In his Lojong teachings Geshe Kelsang Gyatso says that we can see this world as a Pure Land of Buddha, because for a Lojong practitioner every situation provides a perfect training opportunity. However in his Mahamudra teachings Geshe Kelsang emphasizes the impurity of this world.
During his Mahamudra teachings in the summer of 2007 Geshe Kelsang taught about sleep. He said that sleep is a subtle mind which causes sense awareness to cease. While awake we use our five sense awarenesses but
“these sense awarenesses, normally, for ordinary beings, always perceive inherently existent forms, sounds, smells, tastes and tactile objects”.
These are the five objects of desire.
“We are like flies, always wanting, seeking these objects.”
Our mind is always grasping at these objects, therefore we have no opportunity to experience inner peace during waking, instead we experience unpleasant feelings such as worry, attachment, anger and dissatisfaction.
“We are like a negative person during waking.”
When we sleep our gross minds such as our sense awarenesses cease. All the problems we experience during waking cease. Deep sleep activates our very subtle mind, which functions to perceive emptiness (shunyata), but we cannot recognize it because we have insufficient mindfulness. Therefore we need to train in Mahamudra meditation to activate our very subtle mind during waking. This involves trying to replicate the sleep process by causing our sense awarenesses and other gross minds to cease. (Please see Geshe Kelsang Gyatso’s books Mahamudra Tantra or Clear Light of Bliss for a detailed explanation.)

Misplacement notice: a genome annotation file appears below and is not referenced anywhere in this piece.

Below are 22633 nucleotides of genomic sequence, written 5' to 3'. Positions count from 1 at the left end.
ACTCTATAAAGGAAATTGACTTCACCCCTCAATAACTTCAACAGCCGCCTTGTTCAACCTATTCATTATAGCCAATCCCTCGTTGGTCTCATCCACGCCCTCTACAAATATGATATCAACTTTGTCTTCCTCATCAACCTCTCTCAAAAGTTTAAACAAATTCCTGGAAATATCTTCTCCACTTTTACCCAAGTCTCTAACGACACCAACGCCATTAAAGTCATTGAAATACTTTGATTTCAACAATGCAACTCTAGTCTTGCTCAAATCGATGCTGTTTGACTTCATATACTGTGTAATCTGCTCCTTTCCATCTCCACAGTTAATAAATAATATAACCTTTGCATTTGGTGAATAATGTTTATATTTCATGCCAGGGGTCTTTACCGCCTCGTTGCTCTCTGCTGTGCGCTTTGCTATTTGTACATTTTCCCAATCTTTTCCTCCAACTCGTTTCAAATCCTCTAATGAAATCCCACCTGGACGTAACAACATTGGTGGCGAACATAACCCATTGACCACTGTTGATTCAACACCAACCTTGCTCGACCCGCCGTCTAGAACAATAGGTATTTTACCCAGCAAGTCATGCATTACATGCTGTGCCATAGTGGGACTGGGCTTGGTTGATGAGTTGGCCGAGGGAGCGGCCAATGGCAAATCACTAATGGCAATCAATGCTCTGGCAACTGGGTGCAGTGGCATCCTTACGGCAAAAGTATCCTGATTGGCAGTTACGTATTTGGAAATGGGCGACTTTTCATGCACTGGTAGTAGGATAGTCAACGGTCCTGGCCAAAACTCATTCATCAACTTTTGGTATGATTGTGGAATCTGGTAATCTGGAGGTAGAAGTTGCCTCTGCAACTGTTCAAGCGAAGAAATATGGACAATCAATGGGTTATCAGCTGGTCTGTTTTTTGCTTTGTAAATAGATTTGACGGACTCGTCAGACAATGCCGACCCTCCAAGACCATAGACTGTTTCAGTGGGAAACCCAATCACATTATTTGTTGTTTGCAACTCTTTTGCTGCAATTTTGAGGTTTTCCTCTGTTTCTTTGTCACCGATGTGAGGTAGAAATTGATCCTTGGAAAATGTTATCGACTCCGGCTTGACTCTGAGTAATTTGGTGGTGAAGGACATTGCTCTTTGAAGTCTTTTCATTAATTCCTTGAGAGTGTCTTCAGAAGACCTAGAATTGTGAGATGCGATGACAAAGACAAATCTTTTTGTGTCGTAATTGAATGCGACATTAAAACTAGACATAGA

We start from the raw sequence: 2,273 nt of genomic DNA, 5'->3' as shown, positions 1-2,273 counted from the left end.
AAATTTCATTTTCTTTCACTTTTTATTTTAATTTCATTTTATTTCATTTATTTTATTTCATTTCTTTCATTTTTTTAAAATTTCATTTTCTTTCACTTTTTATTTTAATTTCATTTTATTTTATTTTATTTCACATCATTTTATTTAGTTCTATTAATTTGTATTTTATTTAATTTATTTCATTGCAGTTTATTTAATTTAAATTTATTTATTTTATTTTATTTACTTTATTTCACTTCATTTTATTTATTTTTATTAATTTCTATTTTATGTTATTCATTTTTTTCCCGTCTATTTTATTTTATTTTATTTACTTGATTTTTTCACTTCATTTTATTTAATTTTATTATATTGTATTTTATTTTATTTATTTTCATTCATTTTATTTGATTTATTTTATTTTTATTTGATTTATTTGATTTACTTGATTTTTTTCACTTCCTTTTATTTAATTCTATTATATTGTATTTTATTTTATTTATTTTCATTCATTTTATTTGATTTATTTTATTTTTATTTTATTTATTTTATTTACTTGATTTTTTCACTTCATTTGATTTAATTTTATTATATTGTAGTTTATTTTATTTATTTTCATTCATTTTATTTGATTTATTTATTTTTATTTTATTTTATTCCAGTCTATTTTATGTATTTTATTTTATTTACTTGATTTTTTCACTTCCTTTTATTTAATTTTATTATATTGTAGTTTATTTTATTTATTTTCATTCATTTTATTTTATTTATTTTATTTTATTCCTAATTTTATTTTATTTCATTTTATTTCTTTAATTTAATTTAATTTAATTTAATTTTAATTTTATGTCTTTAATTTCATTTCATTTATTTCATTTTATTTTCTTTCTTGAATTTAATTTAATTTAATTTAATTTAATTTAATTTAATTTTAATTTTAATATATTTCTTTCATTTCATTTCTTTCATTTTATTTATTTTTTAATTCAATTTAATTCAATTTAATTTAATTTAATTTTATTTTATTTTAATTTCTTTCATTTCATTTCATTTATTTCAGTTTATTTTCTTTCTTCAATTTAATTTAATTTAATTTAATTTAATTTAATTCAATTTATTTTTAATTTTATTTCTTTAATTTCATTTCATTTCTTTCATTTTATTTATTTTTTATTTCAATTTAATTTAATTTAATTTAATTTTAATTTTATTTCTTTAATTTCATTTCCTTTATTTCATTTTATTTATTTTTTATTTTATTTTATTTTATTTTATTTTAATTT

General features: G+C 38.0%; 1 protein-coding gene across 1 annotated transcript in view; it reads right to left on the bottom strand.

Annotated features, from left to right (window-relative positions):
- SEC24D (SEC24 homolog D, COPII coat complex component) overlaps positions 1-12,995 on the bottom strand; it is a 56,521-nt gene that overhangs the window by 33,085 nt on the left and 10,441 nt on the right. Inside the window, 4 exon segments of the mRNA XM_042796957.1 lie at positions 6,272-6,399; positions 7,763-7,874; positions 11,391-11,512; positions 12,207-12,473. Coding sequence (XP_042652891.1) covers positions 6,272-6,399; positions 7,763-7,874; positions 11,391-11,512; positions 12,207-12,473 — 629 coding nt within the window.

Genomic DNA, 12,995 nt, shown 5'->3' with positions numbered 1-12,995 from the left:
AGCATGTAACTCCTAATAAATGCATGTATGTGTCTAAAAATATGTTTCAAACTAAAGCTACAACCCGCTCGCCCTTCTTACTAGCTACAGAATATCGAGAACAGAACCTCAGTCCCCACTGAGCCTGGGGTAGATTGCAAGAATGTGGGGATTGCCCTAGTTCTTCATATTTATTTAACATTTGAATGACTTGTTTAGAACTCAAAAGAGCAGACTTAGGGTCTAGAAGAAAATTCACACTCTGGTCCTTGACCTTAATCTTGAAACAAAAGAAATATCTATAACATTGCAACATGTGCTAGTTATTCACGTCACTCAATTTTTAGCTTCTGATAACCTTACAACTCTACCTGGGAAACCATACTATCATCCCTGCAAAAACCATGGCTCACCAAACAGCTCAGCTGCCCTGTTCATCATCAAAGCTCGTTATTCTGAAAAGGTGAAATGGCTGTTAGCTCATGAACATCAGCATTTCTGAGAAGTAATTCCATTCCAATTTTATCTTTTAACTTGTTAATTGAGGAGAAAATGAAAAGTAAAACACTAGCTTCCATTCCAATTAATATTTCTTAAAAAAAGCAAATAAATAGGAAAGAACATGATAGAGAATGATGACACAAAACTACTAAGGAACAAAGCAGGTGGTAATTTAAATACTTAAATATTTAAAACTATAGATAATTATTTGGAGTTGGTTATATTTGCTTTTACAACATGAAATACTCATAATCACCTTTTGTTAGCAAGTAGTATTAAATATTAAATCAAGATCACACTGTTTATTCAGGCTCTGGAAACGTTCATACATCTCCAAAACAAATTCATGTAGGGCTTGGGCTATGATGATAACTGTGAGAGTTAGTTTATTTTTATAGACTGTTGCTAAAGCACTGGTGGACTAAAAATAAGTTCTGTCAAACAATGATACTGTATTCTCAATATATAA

Geshe Kelsang says that the path to liberation taught in Mahamudra Tantra is different from that taught in Sutra, because in his Sutra teachings the Buddha never mentions subtle or very subtle minds. In fact, in the Sutras the Buddha teaches that liberation (nirvana) can be attained by working with our normal (i.e. gross) perceptions. For example, in the Rohitassa Sutta (Samyutta-Nikaya (I, ii, 3.6)) Rohitassa, the some of a god (deva) asks the Buddha if there is some place
“where, lord, does one not get born, nor grow old, nor die, nor leave one’s sphere for another, nor get reborn? Now is one able, lord, by walking to come to know the end of the world, or to see it, or to get there?”. The Buddha replies that there is no such place, but that “it is in this fathom-long carcass [i.e. the human body], friend, with its impressions and its ideas that, I declare, lies the world, and the cause of the world, and the cessation of the world, and the course of action that leads to the cessation of the world.”